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Faith, Science and the Shroud: What a New Book Says about the ‘Controversial Relic’

08-06-2017
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People around the world have debated about a mysterious relic many believe was used for the burial of Christ.

Now, one man is trying to bring more clarity and a different and angle to the discussion.

Author John Heubusch gives readers a unique look at the Shroud of Turin through science and faith in his book The Shroud Conspiracy. It's a unique take on an old relic that has stirred - and still stirs - many discussions.

Many believe the shroud is the actual burial cloth of Christ.

Researchers from the Institute of Crystallography recently found chemicals in the blood on the shroud which reveal the blood belonged to someone who underwent extreme amounts of pain and suffering.

The debate over the shroud’s legitimacy has been a hot topic for years. Heubusch says it is, "the most controversial relic in the history of mankind."

"Half of the world today believes it's a fake, (that) it's a piece of cloth from the middle ages that an artist dreamt up," he told CBN News. "The other half of the world believes it's true and real and it is the burial cloth of Christ."

He said the controversy - and particularly those who doubt the shroud's legitimacy - inspired him.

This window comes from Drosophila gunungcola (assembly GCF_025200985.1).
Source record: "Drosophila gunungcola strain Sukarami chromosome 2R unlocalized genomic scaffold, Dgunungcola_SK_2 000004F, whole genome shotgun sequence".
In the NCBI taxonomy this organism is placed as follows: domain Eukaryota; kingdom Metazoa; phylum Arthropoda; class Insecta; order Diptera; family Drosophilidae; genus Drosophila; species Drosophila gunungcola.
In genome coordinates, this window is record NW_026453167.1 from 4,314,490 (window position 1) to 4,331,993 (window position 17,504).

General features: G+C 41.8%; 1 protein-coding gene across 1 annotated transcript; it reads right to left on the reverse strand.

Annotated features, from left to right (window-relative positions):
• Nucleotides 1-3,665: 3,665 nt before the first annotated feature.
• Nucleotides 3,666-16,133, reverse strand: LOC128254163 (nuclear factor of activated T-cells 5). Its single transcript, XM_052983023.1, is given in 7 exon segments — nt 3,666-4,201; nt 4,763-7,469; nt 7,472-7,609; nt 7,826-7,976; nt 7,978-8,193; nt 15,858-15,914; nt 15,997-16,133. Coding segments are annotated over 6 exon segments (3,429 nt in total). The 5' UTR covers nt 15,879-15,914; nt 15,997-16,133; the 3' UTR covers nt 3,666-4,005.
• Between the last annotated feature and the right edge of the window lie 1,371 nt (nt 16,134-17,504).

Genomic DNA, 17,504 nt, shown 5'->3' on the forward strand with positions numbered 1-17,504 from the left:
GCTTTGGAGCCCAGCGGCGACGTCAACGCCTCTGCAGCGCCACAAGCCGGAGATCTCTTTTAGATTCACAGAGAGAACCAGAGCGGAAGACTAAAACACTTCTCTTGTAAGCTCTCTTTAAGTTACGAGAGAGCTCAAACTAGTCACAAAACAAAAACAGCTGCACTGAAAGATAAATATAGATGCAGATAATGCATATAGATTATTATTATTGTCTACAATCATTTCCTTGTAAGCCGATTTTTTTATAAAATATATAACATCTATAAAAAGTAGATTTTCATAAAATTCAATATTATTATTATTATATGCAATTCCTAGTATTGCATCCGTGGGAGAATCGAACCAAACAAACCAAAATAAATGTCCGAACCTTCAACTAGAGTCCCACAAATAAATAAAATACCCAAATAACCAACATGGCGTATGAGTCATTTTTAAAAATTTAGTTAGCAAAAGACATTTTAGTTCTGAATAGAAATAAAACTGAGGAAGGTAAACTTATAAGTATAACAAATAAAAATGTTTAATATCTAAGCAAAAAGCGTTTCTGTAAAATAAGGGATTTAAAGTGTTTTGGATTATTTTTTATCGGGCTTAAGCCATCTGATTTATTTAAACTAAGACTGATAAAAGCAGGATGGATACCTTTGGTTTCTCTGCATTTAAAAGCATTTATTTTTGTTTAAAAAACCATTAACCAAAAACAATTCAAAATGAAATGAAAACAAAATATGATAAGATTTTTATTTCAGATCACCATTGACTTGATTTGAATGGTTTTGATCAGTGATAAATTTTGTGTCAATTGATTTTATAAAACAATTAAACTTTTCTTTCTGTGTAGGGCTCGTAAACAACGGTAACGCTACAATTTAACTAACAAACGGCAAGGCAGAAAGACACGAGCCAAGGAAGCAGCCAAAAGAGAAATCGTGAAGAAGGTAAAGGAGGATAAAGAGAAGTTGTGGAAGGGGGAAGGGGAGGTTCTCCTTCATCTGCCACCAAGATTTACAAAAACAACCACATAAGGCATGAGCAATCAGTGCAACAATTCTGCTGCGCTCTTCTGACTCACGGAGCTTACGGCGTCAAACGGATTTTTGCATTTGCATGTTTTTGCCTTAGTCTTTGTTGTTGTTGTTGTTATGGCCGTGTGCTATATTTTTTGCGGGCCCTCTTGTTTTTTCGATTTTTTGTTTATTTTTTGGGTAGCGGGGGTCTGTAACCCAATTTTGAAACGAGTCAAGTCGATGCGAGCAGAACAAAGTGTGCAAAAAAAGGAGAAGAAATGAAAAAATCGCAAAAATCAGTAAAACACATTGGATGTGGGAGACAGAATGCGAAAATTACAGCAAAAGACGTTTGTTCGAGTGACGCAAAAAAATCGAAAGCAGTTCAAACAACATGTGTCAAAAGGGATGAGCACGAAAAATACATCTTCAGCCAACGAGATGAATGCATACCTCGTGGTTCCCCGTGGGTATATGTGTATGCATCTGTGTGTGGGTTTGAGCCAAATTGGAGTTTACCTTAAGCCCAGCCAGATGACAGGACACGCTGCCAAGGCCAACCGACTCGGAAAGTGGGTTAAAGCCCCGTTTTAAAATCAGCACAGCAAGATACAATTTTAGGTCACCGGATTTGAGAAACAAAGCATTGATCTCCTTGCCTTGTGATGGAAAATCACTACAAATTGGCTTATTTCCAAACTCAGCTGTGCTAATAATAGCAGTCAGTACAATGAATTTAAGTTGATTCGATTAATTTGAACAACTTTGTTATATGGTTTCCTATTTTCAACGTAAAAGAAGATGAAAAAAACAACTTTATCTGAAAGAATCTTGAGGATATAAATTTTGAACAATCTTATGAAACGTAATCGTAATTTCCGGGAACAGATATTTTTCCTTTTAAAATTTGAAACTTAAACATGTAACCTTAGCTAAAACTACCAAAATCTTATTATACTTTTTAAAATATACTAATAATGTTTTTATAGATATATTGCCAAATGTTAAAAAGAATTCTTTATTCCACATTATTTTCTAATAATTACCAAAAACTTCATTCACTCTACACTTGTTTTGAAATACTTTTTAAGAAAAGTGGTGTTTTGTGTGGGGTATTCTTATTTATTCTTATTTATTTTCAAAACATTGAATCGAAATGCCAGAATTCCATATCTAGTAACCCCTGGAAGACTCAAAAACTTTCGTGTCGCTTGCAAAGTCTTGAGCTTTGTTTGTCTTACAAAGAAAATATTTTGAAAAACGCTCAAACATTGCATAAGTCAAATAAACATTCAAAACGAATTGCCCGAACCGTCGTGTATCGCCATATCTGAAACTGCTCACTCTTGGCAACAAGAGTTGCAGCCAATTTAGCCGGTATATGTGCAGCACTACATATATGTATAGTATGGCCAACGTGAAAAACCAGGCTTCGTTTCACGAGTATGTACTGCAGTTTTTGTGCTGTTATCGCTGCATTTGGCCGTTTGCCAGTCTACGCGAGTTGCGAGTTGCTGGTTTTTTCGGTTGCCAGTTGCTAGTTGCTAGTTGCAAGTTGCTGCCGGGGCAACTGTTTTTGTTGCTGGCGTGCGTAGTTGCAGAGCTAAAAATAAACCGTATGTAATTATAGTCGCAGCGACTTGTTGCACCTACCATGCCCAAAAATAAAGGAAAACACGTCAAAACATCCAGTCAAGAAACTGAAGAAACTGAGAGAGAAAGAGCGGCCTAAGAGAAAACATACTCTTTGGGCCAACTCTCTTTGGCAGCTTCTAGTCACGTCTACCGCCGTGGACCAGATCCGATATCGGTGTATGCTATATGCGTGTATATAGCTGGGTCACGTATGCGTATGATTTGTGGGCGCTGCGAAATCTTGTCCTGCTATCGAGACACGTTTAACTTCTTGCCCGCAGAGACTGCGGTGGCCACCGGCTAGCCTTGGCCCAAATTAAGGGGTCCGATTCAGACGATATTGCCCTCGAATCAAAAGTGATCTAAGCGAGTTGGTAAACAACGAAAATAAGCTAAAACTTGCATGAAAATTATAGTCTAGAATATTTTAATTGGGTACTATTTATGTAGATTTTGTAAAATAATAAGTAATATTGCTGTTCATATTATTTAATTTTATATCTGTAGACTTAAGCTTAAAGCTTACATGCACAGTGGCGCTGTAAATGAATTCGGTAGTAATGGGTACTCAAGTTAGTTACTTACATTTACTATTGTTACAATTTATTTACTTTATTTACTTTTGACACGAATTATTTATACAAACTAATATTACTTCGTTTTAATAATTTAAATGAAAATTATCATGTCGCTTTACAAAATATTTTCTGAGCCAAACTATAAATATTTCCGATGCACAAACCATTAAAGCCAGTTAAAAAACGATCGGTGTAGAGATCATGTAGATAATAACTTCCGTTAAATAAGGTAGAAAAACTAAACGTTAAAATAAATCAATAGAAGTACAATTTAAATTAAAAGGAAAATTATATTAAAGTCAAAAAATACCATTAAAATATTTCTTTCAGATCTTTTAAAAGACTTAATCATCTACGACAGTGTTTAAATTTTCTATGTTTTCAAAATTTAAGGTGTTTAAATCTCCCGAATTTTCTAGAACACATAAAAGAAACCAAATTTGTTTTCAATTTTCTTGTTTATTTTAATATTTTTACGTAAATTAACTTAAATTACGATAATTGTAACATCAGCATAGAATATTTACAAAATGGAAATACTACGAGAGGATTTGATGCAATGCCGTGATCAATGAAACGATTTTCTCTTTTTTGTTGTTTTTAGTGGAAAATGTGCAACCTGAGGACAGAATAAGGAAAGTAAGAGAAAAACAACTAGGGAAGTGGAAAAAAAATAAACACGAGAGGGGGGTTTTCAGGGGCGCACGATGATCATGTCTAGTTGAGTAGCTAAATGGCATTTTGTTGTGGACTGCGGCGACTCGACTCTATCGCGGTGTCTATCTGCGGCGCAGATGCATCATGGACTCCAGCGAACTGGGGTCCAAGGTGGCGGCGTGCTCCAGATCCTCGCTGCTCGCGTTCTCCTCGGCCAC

The book’s main character is an anthropologist. He sets out to prove the shroud is fake, but ends up, "with something quite different than he expected."

Heubusch researched heavily to ensure accuracy even though his book is fiction. He claims "95 percent" of the science is real.

He says he wants readers to see both the faith and science aspects - each side - of the argument.

"On the scientific side, there's always this yearning to make sure there's absolute proof of everything," Heubusch said. "And on the faith side, those that express their belief that the shroud is real, they're there to show him (the protagonist) and essentially the world, that not everything in life can be adequately explained."

"Science can't explain everything, and sometimes faith is plenty enough to go on... for life to be as full as it is," he continued. "You can imagine those two opposite forces fighting one another - it creates a real tension."

Heubusch even grapples with the idea of cloning in his book.

He alludes Christ is cloned via blood samples in the story and uses the book to address an ethical dilemma he believes modern science creates.

"Science essentially puts itself in a position of, not even mistakenly, almost purposely, trying to determine if they can transfer divinity through DNA," he said. "It's shaken up a lot of people to think, 'could this ever really happen in the real world and the scientific world?' Today it couldn't, it's not possible, but in the future, it might be."

Heubusch says in the end, the book is about more than the shroud.

"The book becomes a journey, not only of chasing the shroud, but (for the main character) also chasing faith within himself," he said.

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